The term 'random' means something that happens by chance. When experiments are carried out there are many unforeseen situations that could affect the recorded data.
Error and uncertainty
Errors in experiments arise from three general sources:
- 1 Instrumental inaccuracy
- 2 Human limitations
- 3 Experimental design
The goal of any good investigator is to minimise and quantify the errors whenever possible. To do this the investigator has to understand where and how the errors arise. This is the purpose of the evaluation.
Errors or uncertainties may be broadly categorised as either random or systematic. In the following sections we will take a look at how errors arise in experiments and what may be done to minimise them.
The instrumental accuracy must be considered for every piece of apparatus used. Good laboratory apparatus usually has the tolerance marked on it by the manufacturer. For example, a grade 'B' 50ml pipette may have the marking 50ml ± 0.07 @ 20ºC.
The uncertainty in a piece of apparatus is often called the 'tolerance'. The manufacturer includes the tolerance of the measuring instrument, assuming that it is used as per the instructions.
All measurements have an associated random uncertainty. We are limited by both the accuracy of the instruments that are used in measurement and by our own capabilities.
Even electronic instrumentation has to 'decide' on the final decimal place. If an electronic balance measures to two decimal places, it has to choose the second decimal place by considering the (unseen) third decimal. If the third is 5 or greater then the second decimal is 'rounded up' If the third decimal is 4 or less, the second is left unchanged. We don't see this operation in practice, but it means that there is always an uncertainty of +/- 0.005 in a two decimal place measure.
Glassware used to measure volume of solutions may be measuring cylinders, pipettes or burettes. All of these instruments require human judgement to gauge exactly at which level the solution lies. A solution is measured to a given 'mark' on the glassware. This requires our senses to be as accurate as possible, but everybody has human limitations. We just have to accept that there is an uncertainty when we record our results.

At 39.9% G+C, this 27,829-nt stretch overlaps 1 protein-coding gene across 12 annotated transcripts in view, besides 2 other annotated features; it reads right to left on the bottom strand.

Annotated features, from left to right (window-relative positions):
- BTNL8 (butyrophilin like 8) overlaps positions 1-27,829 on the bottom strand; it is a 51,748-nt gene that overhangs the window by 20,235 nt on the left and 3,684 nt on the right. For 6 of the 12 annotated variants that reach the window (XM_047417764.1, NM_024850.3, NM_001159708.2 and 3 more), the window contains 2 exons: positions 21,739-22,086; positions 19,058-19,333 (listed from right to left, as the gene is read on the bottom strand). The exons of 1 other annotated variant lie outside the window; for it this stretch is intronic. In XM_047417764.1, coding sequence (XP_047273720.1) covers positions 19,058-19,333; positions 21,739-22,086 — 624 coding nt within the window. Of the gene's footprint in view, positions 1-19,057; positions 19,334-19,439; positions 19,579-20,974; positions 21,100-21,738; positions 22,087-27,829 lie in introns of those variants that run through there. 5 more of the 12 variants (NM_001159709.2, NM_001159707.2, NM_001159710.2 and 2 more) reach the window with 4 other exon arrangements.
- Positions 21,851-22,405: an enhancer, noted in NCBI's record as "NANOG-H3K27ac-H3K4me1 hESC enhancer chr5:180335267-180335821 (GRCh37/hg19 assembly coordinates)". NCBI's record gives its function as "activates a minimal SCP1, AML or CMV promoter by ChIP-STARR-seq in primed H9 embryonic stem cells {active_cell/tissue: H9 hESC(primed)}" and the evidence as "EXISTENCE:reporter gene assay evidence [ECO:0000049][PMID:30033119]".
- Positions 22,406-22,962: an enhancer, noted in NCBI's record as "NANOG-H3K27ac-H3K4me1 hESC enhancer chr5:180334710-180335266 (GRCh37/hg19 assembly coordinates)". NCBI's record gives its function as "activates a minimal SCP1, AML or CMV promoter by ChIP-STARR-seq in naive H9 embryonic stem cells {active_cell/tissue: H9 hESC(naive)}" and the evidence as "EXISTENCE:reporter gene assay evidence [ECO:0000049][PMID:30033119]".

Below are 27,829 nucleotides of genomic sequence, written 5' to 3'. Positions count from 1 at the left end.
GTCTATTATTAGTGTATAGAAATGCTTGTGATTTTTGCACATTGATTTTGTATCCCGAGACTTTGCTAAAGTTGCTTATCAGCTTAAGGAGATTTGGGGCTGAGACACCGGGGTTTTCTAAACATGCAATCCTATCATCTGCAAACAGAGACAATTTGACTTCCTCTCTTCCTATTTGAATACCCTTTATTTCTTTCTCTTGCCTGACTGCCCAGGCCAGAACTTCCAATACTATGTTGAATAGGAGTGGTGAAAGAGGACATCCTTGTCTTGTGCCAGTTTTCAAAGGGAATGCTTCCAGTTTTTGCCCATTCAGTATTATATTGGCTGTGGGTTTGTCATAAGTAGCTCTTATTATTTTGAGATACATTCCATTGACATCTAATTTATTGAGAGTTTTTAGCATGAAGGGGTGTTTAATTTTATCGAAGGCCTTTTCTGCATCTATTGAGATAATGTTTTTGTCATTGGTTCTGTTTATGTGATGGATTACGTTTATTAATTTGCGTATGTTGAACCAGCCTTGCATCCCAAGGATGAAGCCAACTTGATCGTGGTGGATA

Similarly the manufacturer of the glassware is conditioned by the accuracy of the manufacturing process; the machines made to manufacture instrumentation also have their own inaccuracy.
And the conditions affect the measurements. Pipettes, for example are calibrated to measure solutions at 20ºC. This is rarely the exact temperature of a solution, once again introducing an inaccuracy.
So what do we do with all of this inaccuracy? The answer is that we have to accept and record it as part of our experimentation, to understand that it is ever-present and to try and quantify it so that we know the upper and lower limits of each measurement taken.
This is not what students usually understand by the term. Human error does not necessarily indicate that a mistake has been made. To differentiate between mistakes in experimentation and normal human limitation, some authors use the term 'blunders' instead of error to mean mistakes. This gives a sense that the experimenter has done something that he/she should not have, ie spilled some solution to be titrated, or dropped something onto the floor.
Unfortunately the term is often used in everyday life to suggest an incorrect action taken, or mistake made. "The crash was caused by human error"
In scientific terms, human error means the limitations inherent in measurements made by human agency, such as timing the disappearance of a cross drawn onto the side of a beaker due to the formation of a precipitate, judging the end-point of a titration etc.
These are errors that are consistently produced in the course of an experiment by poor design, or some inherent fault or limitation in the apparatus. They may also be due to poor experimental techniques.
These errors can never be quantified completely, nor can the experiments be made more reliable by repetition. However, they can be improved by changing the experimental design, by improving the measuring techniques etc.
Typical systematic errors include
- Reading the position of the meniscus of a liquid incorrectly
- Losing heat to the environment in a thermochemistry experiment
- Using dirty pipettes, which retain drops of solution, reducing the volume delivered.
Systematic errors: - An error that is repeated throughout the course of an experiment is said to be a systematic error. These may be due to inaccuracy in the apparatus, or in the techniques applied.
Precision:- This refers to how close the measured values are to one another. Readings may be very precise, but wildly inaccurate.
Accuracy:- This refers to how close the precise values are to the literature accepted values.
Repeatable:- This is linked to precision in that if one person is conducting the same experiment and produces precise results the experiment is said to be repeatable.
Reproducible:- The is effectively the same as repeatable, but for other groups, or studies that produce the same precise results.
Tolerance:- The accepted accuracy of a piece of apparatus when used in the manner described by the manufacturer.